own recognizance (OR)

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Own recognizance (OR), also called personal recognizance, means a release, without the requirement of a posting bail, based on a written promise by the defendant to appear in court when required to do so.

Courts may consider the following factors when determining whether release on own recognizance is appropriate: the severity of the charges, the defendant’s criminal record, the defendant’s ties to the community, the likelihood that the defendant will return to court, and the defendant’s threat to public safety. However, even if a defendant demonstrates that they will appear in court and are not a safety risk, they not guaranteed to be released on their own recognizance.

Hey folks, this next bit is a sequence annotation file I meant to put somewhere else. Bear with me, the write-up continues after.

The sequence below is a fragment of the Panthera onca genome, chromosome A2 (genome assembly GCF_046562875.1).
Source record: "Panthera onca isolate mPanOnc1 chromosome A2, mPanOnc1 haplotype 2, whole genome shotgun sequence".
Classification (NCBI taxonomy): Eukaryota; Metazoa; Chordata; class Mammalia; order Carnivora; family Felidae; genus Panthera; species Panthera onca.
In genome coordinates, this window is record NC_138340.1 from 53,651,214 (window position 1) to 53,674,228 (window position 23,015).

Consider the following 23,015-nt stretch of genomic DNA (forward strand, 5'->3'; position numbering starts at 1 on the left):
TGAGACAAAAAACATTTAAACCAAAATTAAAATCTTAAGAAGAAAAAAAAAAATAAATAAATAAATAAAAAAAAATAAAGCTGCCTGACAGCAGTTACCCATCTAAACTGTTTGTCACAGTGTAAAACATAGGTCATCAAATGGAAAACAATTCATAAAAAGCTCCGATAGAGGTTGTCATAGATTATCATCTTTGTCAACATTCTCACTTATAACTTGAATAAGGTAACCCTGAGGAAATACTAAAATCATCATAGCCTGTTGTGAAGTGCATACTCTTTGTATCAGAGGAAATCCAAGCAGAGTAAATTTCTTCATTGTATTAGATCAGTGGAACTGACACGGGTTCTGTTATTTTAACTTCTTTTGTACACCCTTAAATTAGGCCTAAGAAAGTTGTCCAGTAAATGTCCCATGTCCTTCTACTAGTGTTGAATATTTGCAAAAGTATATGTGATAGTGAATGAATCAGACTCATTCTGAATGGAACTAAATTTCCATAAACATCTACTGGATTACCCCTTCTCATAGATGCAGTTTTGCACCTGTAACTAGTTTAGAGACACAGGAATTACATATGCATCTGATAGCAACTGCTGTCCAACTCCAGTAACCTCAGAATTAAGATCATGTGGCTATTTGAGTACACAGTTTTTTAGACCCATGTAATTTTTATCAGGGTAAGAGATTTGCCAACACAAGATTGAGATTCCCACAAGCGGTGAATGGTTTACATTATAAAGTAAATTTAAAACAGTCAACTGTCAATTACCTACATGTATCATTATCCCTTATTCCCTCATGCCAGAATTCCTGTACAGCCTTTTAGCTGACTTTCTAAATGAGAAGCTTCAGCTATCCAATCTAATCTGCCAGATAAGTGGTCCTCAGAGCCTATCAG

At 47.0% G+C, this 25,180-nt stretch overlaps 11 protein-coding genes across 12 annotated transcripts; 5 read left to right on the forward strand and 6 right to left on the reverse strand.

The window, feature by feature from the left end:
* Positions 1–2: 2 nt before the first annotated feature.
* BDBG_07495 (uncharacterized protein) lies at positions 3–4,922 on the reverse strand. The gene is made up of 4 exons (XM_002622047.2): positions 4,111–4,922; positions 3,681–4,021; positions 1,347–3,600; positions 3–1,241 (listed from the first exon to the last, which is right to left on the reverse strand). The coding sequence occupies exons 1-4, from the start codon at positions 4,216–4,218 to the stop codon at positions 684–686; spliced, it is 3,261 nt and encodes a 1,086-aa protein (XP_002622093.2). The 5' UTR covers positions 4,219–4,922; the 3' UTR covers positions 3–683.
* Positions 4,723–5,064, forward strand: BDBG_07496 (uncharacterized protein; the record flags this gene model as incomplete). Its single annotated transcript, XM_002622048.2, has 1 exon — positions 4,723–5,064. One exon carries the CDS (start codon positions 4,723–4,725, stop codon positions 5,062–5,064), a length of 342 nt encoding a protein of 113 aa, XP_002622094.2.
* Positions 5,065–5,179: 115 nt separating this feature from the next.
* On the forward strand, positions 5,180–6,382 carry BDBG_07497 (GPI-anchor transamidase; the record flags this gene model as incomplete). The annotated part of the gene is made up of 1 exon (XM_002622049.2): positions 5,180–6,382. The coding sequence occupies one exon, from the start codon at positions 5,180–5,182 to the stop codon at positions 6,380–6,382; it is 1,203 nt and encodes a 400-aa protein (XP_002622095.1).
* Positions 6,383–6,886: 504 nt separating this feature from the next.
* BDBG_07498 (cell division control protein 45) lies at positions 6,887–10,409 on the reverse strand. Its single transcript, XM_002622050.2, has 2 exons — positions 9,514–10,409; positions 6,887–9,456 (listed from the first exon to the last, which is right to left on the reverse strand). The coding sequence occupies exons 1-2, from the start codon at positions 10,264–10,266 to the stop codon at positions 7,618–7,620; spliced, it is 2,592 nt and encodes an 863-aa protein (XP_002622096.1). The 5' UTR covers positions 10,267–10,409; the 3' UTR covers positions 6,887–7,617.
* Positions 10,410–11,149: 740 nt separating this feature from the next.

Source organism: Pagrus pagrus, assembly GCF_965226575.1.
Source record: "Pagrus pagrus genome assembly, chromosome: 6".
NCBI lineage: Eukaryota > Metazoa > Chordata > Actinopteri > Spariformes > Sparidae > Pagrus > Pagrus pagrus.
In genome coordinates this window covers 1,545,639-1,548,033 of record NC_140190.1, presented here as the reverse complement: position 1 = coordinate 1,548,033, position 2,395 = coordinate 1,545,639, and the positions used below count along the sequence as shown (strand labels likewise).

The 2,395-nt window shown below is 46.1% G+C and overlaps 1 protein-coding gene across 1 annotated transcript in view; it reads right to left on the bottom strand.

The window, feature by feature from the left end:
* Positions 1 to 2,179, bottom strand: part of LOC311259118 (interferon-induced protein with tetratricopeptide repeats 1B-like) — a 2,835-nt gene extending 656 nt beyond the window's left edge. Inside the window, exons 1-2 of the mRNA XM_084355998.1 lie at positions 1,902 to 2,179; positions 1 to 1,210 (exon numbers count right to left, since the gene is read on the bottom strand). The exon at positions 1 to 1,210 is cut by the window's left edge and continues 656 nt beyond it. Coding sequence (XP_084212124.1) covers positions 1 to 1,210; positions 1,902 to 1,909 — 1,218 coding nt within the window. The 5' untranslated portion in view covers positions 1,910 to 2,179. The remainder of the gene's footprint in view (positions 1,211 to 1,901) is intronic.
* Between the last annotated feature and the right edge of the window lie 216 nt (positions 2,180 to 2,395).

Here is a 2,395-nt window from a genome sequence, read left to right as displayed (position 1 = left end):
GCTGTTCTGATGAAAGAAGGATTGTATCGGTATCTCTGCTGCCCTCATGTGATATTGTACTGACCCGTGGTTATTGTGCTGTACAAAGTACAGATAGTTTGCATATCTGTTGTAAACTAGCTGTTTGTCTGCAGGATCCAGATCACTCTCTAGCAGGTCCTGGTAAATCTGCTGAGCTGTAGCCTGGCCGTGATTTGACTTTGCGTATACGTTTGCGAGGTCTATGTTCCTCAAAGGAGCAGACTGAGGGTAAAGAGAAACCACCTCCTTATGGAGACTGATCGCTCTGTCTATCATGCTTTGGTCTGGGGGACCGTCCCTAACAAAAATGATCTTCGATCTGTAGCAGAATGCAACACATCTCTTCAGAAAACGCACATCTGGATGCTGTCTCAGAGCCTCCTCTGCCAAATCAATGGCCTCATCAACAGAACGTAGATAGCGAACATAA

Failure to appear after a release on own recognizance is punishable by a fine and will result in additional charges.

Some examples of own recognizance statutes are listed below:

  • In California, own recognizance release is governed by California Penal Code Sections 1270 and 1318 to 1320.

  • In Texas, own recognizance is governed by Articles 17.03, 17.04, and 15.17 of the Texas Code of Criminal Procedure.

  • In Ohio, own recognizance is governed by Ohio Revised Code Sections 2937.29 and 2937.99.

[Last updated in July of 2020 by the Wex Definitions Team]